- 17 July 2019
- 4 min read
Higher iron levels may boost heart health but also 'increase stroke risk'
A study examining genetic data indicates that high iron levels are associated with a lower risk of high cholesterol.
Naturally high iron levels may boost heart health, but they also increase the risk of stroke, a new study suggests.
A study examining genetic data from more than 500,000 people indicates that, while high iron levels are associated with a lower risk of high cholesterol, they also reduce the risk of arteries becoming furred with a build-up of fatty substances.
However, research published in the journal of the American Heart Association and PLOS Medicine, also revealed the potential risks associated with naturally higher iron levels.
These included a higher risk of blood clots related to slow blood flow, a common cause of stroke - and a higher risk of bacterial skin infection.
Dr Dipender Gill, lead author from Imperial Collge London's School of Public Health, said: "Iron is a crucial mineral in the body, and is essential for carrying oxygen around the body.
"However, getting the right amount of iron in the body is a fine balance - too little can lead to anaemia, but too much can lead to a range of problems including liver damage."
Dr Gill cautioned that the study only looked at naturally occurring iron levels in the body related to genetic variation between individuals.
It did not investigate the effect of taking iron supplements, and Dr Gill urged people to speak to their doctor before starting - or stopping - iron supplements.
"Higher iron levels may cause blood clots to arise when flow is reduced, possibly explaining the increased chance of clots" - Dr Dipender Gill, Imperial College London
The research team used a genetic technique called Mendelian Randomisation to look at the link between iron levels and the risk of disease.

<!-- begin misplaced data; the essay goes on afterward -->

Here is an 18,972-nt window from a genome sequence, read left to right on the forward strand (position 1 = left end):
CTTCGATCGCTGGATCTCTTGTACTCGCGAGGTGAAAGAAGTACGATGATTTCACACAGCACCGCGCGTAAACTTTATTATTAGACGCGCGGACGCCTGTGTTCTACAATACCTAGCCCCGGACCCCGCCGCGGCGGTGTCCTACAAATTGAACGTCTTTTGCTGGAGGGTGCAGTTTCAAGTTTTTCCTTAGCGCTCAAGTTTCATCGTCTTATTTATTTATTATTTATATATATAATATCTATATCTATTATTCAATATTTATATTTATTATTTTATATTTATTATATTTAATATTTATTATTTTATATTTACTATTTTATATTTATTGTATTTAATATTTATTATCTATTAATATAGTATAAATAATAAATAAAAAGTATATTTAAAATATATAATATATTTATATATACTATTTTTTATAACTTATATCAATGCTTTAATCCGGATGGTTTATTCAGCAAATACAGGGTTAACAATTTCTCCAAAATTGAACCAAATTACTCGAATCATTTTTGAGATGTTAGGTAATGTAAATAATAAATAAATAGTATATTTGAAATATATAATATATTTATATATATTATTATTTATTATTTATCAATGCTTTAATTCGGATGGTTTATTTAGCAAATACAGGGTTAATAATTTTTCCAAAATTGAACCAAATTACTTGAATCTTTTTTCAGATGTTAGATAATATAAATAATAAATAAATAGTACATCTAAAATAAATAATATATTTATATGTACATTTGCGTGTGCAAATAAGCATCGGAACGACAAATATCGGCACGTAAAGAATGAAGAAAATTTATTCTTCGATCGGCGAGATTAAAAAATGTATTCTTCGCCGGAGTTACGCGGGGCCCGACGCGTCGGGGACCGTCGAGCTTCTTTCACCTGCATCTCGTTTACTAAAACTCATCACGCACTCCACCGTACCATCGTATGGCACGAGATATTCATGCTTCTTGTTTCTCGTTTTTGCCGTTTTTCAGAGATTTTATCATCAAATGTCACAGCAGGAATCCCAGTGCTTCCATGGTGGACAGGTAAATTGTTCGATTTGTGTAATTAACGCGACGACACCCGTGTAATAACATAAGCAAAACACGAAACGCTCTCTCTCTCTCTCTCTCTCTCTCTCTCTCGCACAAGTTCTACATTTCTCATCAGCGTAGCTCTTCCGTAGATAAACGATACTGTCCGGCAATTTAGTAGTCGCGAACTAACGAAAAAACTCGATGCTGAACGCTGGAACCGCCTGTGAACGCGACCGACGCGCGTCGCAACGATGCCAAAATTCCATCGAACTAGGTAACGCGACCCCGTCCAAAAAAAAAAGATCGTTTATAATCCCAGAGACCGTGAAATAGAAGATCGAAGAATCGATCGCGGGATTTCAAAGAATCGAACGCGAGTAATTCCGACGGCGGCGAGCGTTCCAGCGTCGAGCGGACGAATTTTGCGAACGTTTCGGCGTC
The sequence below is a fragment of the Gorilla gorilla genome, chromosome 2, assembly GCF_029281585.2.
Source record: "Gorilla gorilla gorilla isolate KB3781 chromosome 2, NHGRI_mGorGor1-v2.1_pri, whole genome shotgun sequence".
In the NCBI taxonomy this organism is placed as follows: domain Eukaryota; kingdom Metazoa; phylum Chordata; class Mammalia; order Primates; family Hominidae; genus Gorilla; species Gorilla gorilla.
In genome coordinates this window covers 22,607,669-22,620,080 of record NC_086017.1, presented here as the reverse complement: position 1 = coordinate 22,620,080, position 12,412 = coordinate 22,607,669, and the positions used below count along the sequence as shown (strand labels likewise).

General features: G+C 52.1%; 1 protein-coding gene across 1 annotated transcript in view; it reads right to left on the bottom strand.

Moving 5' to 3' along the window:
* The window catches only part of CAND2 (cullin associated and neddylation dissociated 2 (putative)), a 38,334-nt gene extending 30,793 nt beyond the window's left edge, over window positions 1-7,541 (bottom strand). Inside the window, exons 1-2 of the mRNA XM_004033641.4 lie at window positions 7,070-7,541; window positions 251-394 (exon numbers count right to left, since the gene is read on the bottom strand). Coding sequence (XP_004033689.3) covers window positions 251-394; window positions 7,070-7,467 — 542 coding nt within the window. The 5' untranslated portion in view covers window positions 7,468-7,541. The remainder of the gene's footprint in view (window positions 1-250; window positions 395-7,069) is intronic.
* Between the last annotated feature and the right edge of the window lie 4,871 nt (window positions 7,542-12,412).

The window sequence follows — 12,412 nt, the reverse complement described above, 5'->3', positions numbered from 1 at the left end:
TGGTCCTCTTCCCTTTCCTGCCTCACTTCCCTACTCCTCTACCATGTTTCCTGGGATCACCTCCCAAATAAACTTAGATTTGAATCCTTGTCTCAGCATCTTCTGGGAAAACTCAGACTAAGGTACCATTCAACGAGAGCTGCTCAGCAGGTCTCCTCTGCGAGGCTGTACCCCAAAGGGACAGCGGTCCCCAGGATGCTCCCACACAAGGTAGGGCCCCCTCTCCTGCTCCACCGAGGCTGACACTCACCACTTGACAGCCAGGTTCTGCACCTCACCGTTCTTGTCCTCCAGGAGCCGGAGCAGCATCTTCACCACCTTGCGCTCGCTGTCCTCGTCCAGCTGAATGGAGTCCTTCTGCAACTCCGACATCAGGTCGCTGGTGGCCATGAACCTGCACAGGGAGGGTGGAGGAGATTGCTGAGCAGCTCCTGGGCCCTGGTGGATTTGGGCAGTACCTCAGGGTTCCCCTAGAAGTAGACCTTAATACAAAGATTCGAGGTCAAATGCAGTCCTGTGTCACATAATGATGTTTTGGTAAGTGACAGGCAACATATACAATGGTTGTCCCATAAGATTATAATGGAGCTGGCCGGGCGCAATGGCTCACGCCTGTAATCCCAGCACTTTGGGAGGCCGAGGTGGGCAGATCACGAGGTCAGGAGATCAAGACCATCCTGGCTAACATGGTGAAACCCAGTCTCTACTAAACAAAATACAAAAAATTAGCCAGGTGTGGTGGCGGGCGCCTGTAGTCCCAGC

They examined genetic data from thousands of people to identify genetic "variants" associated with naturally higher iron levels.
They then investigated whether people who carry these variants called single-nucleotide polymorphisms also had a higher or lower risk of a range of conditions and diseases, such as high cholesterol and atherosclerosis.
The results revealed that naturally higher iron levels were associated with a reduced risk of both high cholesterol and high atherosclerosis.
Atherosclerosis is a potentially serious condition where the arteries become clogged with fatty substances.
This can reduce the flow of blood in the arteries, and in some cases can lead to a block in flow to the brain (triggering a stroke), or the heart (triggering a heart attack).
But the study also indicated that iron levels may be linked to a risk of clots related to slow blood flow, which can increase the risk of certain types of stroke and the condition deep vein thrombosis.
Dr Gill said these findings now need to be investigated in patient trials.
"These studies reveal new avenues of research and present many questions," he said.
"We are still unclear on how iron affects cholesterol levels, narrows arteries and form blood clots, but we have ideas.
"One possibility is that the lower cholesterol levels may be linked to the reduced risk of becoming furred.
"Furthermore, higher iron levels may cause blood clots to arise when flow is reduced, possibly explaining the increased chance of clots."
The scientists said their findings offer insight into previously unreported effects of iron status, highlighting a potential protective effect of higher iron status hypercholesterolemia and a detrimental role in the risk of skin and skin structure infections.
Given the modifiable and variable nature of iron status, these findings warrant further investigation, the team concluded.